In current times that favour lean business models and effective delegation, many tourism operators rely on external help to perform various functions, from agents to drivers, guides, cleaners, wait staff and activities organisers, to name a but a few. But what happens if one of these people fails to do their job properly or commits a wrongful or unlawful act?
Vicarious liability is the legal term that refers to one party being held responsible for the actions of another engaged to perform a function on their behalf, according to the Net Lawman website. This applies even if the person engaged has acted against instructions or company policy.
The legal situation
Two legal conditions come into play:
- it is liability for the negligence (or wrong) of another
- it is liability without proof of fault – which means an employer can be liable for the negligence of another, no matter how careful the employer was in all relevant matters, such as recruitment and supervision
To further complicate the legal situation legislation is variable across different Australian jurisdictions under certain conditions. In some cases the person who engaged another may be held solely responsible and in some cases they may not have recourse to claim financial reimbursement from the person they engaged. The law is also unclear in relation to independent contractors who are not directly instructed on how to perform tasks that their role involves.
What constitutes an offence?
Offences can range from negligence or lack of care to failure by the person engaged to perform the function they have been employed to fulfill, through to unacceptable behaviour such as sexual harassment. Vicarious liability claims can be brought by customers or by other staff affected by these actions.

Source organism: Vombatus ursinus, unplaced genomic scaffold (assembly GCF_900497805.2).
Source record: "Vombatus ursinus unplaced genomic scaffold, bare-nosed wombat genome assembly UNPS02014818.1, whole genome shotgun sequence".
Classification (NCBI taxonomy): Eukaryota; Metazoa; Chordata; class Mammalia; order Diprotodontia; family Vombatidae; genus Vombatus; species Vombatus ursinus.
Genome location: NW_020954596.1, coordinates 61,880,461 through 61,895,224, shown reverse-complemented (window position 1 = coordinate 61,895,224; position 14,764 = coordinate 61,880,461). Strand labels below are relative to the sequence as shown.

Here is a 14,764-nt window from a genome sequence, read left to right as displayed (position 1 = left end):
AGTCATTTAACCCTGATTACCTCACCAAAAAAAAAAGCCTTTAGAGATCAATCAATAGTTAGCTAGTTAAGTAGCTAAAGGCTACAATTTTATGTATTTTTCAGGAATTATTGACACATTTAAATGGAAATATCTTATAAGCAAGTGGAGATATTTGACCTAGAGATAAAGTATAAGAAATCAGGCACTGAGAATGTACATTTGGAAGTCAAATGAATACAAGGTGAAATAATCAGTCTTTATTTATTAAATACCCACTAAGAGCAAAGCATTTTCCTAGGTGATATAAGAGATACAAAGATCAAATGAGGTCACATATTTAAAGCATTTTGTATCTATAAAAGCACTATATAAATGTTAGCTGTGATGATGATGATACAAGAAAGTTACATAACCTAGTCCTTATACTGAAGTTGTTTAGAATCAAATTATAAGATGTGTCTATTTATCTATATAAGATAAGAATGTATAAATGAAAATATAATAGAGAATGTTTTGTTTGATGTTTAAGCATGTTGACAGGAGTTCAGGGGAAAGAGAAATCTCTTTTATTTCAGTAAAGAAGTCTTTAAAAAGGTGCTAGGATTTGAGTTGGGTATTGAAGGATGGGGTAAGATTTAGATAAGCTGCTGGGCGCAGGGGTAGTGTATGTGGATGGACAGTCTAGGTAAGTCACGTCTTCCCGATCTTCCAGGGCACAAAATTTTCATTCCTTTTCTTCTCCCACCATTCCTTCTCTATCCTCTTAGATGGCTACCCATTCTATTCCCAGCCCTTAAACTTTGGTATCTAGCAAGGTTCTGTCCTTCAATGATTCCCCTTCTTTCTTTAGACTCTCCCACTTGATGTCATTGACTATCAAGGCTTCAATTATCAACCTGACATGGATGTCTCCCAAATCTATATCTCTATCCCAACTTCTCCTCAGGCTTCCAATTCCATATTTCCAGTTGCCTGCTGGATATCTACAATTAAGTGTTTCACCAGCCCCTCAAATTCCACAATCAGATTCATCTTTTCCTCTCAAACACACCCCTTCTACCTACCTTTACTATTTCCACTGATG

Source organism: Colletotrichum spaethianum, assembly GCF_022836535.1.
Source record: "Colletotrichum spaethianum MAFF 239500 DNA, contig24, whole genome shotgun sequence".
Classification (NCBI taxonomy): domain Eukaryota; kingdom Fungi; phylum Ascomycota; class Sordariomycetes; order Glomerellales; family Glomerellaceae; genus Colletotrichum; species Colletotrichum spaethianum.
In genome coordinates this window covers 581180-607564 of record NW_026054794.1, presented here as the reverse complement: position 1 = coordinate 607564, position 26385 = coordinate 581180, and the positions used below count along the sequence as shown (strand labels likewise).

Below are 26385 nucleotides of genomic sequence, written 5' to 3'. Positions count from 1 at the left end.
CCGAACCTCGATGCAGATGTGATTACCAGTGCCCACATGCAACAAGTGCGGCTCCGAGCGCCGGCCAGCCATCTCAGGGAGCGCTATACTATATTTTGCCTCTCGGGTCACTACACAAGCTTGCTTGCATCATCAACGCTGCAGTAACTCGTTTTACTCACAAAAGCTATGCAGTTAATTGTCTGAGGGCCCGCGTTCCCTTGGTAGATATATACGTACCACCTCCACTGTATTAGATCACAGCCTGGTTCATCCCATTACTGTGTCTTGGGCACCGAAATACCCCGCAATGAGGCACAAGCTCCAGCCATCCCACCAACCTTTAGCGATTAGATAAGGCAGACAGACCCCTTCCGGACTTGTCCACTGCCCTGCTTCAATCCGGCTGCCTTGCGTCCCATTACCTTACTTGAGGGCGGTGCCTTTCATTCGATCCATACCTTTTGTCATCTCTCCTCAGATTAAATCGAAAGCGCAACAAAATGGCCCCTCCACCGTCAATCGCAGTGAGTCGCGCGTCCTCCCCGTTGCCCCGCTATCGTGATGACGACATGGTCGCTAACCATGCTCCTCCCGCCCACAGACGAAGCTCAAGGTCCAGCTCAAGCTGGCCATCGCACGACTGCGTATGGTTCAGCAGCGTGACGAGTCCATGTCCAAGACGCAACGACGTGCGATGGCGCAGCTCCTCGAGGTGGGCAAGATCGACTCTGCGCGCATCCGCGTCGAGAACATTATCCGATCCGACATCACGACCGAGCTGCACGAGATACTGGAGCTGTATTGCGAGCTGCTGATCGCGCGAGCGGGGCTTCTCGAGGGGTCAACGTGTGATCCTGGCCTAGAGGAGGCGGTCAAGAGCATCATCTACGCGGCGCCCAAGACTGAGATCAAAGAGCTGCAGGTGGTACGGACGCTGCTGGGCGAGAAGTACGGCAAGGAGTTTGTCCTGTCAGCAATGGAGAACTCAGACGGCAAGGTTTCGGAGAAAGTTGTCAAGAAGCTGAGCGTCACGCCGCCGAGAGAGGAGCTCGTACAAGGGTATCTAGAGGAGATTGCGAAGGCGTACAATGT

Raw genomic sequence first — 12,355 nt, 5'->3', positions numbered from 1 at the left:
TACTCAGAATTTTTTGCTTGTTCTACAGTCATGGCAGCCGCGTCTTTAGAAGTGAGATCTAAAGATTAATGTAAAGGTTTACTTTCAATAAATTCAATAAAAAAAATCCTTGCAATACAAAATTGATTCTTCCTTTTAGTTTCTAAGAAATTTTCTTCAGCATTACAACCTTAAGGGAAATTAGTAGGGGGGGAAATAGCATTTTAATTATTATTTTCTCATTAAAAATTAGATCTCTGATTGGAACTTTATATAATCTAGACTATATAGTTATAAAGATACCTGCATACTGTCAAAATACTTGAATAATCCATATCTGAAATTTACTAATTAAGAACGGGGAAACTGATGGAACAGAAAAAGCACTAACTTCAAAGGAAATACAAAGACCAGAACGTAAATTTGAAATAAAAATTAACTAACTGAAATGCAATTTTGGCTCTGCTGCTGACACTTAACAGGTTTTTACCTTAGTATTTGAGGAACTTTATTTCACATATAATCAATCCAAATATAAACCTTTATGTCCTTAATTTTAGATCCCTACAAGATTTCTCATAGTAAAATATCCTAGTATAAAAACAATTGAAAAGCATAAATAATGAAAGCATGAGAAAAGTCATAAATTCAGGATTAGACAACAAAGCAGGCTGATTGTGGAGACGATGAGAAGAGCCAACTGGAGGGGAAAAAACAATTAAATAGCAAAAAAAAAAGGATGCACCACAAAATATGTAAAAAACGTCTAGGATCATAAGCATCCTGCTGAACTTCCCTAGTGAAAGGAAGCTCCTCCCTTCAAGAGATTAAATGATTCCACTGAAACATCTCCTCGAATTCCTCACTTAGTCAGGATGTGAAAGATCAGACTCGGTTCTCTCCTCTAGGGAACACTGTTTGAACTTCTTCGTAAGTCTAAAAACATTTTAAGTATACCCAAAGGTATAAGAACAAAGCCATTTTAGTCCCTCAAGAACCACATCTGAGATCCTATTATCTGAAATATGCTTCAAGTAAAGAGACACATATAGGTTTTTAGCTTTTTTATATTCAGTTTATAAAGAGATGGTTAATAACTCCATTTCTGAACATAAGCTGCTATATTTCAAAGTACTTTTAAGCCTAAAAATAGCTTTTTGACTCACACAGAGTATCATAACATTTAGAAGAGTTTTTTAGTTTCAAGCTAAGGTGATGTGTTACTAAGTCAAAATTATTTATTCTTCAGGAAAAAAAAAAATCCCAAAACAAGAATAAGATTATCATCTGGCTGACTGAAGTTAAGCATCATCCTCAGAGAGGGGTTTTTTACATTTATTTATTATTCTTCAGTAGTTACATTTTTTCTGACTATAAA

The injury suffered as a result of negligence can be physical, financial or psychological. The types of claims awarded damages by courts can include pain and suffering, medical expenses and future loss of income and enjoyment of life.
How can tourism industry operators protect themselves?
Vicarious liability insurance cover should be considered for businesses that employ others, such as agents, contractors, hosts and consultants, to deliver services for their operation. Professional indemnity alone won’t adequately cover operators for the actions of their contracted employees.
Things to consider:
- Confirm if any external providers engaged have their own liability and/or professional indemnity policies
- Be certain to disclose to your insurer all the services and activities provided by your company and by external providers on your behalf
- Be aware that many policies do not automatically include third parties and that definitions of who is insured can vary from insurer to insurer
- Employers should carefully check any policy purporting to provide vicarious liability cover for endorsements or exclusions that could leave their business exposed to risk through the actions of or negligence by contractors/sub-contractors
Get professional advice
Vicarious liability is a complex area and one that particularly affects tourism operators who often rely on external help in providing customer services. Gallagher’s tourism industry insurance specialists can help to identify and protect your contractor risk exposures. We’re keen to help.
Disclaimer: To the extent that any material in this document may be considered advice, it does not take into account your objectives, needs or financial situation. You should consider whether the advice is appropriate for you and review any relevant Product Disclosure Statement and policy wording before taking out an insurance policy.
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